Engine oil having a high cetane number is particularly easy to ignite. Criteria for suitable oils are those that provide a high-energy robust pilot ignition fuel that will speed up the burn rate and improve engine performance.
Examples of oils of lubricating viscosity useful for purposes of the present invention include mineral oils, natural oils such as animal or vegetable oils, and oils derived from coal or shale. Silicon-based oils are but one example of useful synthetic lubricants.
Lubricating oils useful for purposes of the invention may contain additives, such as are present in commercially available lubricating oils for engines. Non-limiting, representative examples of such additives include alcohols, ethers, and organometallic compounds. Experimentation may be performed to determine the effect on ignition of various additives such as detergents, dispersants, supplemental viscosity improvers, oxidation inhibiting agents, corrosion inhibiting agents, pour point depressing agents, extreme pressure agents, anti-wear agents, color stabilizers and anti-foam agents.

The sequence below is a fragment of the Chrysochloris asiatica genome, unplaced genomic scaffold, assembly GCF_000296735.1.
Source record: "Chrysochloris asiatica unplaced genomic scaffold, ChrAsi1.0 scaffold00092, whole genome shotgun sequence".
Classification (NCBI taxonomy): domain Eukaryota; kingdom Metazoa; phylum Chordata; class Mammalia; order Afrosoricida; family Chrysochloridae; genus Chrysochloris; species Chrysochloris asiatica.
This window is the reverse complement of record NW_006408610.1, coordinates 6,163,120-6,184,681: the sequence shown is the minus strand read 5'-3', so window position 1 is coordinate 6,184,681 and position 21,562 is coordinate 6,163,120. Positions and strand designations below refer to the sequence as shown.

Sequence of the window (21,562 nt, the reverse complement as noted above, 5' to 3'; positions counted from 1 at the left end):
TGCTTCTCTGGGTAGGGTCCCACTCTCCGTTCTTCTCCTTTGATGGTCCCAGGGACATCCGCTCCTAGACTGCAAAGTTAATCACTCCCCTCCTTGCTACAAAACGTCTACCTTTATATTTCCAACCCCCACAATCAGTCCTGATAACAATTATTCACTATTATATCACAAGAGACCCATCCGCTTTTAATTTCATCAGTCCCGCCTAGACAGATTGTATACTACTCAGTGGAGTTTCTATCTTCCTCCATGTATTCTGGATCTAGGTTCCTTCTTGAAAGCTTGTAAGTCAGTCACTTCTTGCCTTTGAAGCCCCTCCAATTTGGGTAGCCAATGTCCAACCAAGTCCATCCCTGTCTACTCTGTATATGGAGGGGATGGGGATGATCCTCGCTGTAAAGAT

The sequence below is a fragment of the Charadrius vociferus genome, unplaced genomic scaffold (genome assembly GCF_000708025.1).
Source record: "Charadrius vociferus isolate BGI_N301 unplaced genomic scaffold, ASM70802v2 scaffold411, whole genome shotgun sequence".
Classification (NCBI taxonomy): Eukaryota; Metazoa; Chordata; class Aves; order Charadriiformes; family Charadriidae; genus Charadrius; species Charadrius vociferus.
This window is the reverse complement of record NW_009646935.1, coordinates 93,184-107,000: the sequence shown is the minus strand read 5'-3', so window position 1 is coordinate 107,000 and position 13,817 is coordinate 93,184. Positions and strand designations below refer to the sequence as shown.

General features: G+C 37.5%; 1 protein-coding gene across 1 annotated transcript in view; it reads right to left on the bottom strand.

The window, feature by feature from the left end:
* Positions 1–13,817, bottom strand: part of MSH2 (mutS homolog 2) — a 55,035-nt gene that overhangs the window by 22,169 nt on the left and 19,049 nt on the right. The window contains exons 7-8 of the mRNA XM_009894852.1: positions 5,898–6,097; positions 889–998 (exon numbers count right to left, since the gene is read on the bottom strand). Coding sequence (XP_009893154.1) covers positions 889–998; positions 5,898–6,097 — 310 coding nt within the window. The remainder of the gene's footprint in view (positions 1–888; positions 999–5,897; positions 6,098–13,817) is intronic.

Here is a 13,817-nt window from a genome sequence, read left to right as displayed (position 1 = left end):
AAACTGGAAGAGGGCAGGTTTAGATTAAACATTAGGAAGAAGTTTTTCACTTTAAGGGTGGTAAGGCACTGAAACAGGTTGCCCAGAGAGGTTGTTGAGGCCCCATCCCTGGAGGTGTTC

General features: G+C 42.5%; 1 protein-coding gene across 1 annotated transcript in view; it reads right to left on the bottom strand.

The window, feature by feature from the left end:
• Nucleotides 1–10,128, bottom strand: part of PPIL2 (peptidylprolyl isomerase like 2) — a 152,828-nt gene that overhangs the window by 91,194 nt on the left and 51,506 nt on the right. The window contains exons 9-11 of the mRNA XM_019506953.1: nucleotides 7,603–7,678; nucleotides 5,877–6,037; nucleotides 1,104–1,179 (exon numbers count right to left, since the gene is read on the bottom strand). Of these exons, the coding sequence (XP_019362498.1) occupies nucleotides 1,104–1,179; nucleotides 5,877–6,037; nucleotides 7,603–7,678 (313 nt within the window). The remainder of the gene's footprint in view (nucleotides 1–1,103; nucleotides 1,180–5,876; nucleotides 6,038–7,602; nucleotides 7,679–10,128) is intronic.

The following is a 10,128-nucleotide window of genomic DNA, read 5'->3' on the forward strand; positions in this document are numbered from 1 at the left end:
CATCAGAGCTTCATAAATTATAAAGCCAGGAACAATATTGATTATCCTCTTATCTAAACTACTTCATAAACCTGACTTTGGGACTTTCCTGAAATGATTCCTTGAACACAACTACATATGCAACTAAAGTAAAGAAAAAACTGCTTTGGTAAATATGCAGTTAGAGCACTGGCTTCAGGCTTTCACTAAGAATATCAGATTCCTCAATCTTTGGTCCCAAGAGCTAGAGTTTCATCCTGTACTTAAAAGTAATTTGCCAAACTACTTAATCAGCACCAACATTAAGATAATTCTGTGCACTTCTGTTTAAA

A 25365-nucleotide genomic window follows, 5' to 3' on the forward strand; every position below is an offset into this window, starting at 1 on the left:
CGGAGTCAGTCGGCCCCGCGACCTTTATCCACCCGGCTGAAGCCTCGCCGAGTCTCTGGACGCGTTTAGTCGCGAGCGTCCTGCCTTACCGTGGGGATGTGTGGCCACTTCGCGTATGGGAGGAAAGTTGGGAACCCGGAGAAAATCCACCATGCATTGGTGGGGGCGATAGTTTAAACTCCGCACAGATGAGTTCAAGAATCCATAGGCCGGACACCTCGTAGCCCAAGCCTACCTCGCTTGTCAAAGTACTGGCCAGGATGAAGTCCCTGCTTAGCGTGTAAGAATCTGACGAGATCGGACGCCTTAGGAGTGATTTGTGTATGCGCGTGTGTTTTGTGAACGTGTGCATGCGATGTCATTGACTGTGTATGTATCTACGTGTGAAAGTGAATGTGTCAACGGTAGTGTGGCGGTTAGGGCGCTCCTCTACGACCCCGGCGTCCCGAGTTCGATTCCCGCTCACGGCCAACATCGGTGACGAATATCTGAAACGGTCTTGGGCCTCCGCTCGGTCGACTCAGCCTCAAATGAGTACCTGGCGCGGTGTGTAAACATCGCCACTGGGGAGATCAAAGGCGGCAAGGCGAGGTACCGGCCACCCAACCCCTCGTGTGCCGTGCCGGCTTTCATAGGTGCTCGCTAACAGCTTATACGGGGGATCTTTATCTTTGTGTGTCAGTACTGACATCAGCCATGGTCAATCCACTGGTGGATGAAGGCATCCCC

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|U.S. Classification||123/1.00A, 123/275, 123/299, 123/304|
|International Classification||F02B19/14, F02B47/00|
|Cooperative Classification||F02B19/1023, F02M26/23, F02B1/12, F02M26/05, Y02T10/125, F02B29/0406, F02B47/00, F02B19/14, Y02T10/121|
|European Classification||F02B19/10B1, F02B47/00|
|Feb 21, 2007||AS||Assignment|
Owner name: SOUTHWEST RESEARCH INSTITUTE, TEXAS
Free format text: ASSIGNMENT OF ASSIGNORS INTEREST;ASSIGNORS:ALGER, TERRENCE F., II;GINGRICH, JESS W.;HAHNE, STEPHEN F.;REEL/FRAME:018912/0362
Effective date: 20060915
|Sep 19, 2011||FPAY||Fee payment|
Year of fee payment: 4
|Dec 9, 2015||FPAY||Fee payment|
Year of fee payment: 8